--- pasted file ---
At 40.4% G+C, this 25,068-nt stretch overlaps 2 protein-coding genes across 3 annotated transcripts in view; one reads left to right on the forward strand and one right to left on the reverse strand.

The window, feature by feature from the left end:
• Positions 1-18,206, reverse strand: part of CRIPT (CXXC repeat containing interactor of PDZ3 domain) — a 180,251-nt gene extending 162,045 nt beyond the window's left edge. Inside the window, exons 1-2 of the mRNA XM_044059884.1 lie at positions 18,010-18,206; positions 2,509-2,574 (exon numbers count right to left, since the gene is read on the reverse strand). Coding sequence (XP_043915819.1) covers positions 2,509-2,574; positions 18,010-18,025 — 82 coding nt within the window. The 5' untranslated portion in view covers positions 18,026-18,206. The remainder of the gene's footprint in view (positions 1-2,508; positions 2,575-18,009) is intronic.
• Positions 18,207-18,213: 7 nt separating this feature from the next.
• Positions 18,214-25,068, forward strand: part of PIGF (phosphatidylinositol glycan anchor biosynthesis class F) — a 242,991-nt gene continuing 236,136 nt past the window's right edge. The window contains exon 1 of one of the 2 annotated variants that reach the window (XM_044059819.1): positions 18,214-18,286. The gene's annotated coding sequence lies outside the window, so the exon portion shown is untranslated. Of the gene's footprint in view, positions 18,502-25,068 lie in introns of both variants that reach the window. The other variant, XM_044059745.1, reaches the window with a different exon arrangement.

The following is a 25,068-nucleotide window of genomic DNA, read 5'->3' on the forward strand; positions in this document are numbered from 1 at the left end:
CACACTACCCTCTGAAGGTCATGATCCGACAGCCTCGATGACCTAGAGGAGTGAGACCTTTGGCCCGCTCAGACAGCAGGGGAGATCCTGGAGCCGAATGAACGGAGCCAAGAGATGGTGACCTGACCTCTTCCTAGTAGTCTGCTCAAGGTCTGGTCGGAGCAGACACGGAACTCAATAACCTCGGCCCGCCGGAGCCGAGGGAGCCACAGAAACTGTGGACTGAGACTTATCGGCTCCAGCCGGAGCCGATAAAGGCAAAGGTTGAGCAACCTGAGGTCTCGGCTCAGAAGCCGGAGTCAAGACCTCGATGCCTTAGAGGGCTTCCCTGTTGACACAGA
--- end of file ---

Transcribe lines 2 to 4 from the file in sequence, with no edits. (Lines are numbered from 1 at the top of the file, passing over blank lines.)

The window, feature by feature from the left end:
• Positions 1-18,206, reverse strand: part of CRIPT (CXXC repeat containing interactor of PDZ3 domain) — a 180,251-nt gene extending 162,045 nt beyond the window's left edge. Inside the window, exons 1-2 of the mRNA XM_044059884.1 lie at positions 18,010-18,206; positions 2,509-2,574 (exon numbers count right to left, since the gene is read on the reverse strand). Coding sequence (XP_043915819.1) covers positions 2,509-2,574; positions 18,010-18,025 — 82 coding nt within the window. The 5' untranslated portion in view covers positions 18,026-18,206. The remainder of the gene's footprint in view (positions 1-2,508; positions 2,575-18,009) is intronic.
• Positions 18,207-18,213: 7 nt separating this feature from the next.